Blanche (1971) | Walerian Borowczyk’s medieval fable is decorative dance of death
In medieval France, Blanche (Ligia Branice) the beautiful young wife of a senile old Baron (Michel Simon) becomes an obsession for a variety of noblemen during a visit by the King of France.
TAPESTRY OF LUST
Polish-born animator Walerian Borowczyk‘s third live-action feature is an erotic, stylish period piece which won great critical acclaim when it was first released. Based on Juliusz Slowacki’s 19th-century poem Mazepa but relocated to 13th-century France, Blanche is just gorgeous to look at – as is Ligia Branice, Borowczyk’s wife, who appeared in many of his shorts and films, and who gives a heart-rendering, delicate performance as the desirable Blanche. And just like a tapestry of the period, Borowczyk weaves a complex thread of jealousy and infidelity, both real and imagined into his highly decorative visual masterpiece, which features wonderful 13th-century musical arrangements drawn from the Camina Burana songbook. In tone, look and theme, it makes a ideal companion to Pasolini’s Trilogy of Life films.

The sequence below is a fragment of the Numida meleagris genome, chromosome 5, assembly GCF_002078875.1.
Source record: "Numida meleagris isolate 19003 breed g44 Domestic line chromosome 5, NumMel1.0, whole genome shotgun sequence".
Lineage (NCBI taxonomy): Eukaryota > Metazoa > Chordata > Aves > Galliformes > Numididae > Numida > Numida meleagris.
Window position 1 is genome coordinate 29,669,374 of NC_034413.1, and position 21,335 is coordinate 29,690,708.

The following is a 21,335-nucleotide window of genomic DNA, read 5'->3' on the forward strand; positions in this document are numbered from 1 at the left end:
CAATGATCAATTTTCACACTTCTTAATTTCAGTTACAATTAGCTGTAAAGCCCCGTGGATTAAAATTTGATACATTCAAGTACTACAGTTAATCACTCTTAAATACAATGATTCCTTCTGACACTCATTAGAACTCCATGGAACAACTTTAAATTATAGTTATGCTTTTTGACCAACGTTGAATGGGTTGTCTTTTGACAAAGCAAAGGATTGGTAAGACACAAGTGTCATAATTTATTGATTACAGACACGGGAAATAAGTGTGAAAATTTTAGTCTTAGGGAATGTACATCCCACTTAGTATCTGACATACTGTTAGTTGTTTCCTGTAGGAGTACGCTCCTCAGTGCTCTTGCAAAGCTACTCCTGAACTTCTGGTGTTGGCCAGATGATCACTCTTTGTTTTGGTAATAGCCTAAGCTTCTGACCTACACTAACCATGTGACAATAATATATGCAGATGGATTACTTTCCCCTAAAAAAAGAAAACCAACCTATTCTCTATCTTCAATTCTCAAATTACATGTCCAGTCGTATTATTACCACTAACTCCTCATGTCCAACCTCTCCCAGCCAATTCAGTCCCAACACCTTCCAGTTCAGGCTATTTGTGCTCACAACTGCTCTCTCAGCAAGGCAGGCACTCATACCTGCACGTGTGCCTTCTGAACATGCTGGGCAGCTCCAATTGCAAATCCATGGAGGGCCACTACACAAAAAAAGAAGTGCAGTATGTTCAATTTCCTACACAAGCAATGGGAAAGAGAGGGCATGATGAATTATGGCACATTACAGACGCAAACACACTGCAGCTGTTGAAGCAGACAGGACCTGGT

THE DUAL FORMAT UK RELEASE
Blanche is presented in a brand new 2k high-definition restoration from original 35mm elements in a dual format (Blu-ray/DVD) from Arrow Films and includes the following elements.
• Uncompressed mono 2.0 PCM audio and optional English subtitles
• Introduction by Schalcken the Painter director Leslie Megahey (2014)
• Ballad of Imprisonment: Making Blanche, a 2014 documentaryfeaturing producer Dominique Duvergé-Ségrétin, assistant director André Heinrich, camera operator Noël Véry and assistant Patrice Leconte
• Obscure Pleasures: A Portrait of Walerian Borowczyk (2014), archival interview in which Borowczyk discusses painting, cinema and sex
• Behind Enemy Lines: Making Gunpoint (2014), a documentary short by Peter Graham produced and edited by Borowczyk
Posted on September 19, 2014, in Must-See, World Cinema and tagged ARROW ACADEMY, Arrow Films, Ligia Branice, Medieval French fantasy, Must See, Walerian Borowczyk, World Cinema. Bookmark the permalink. Leave a comment.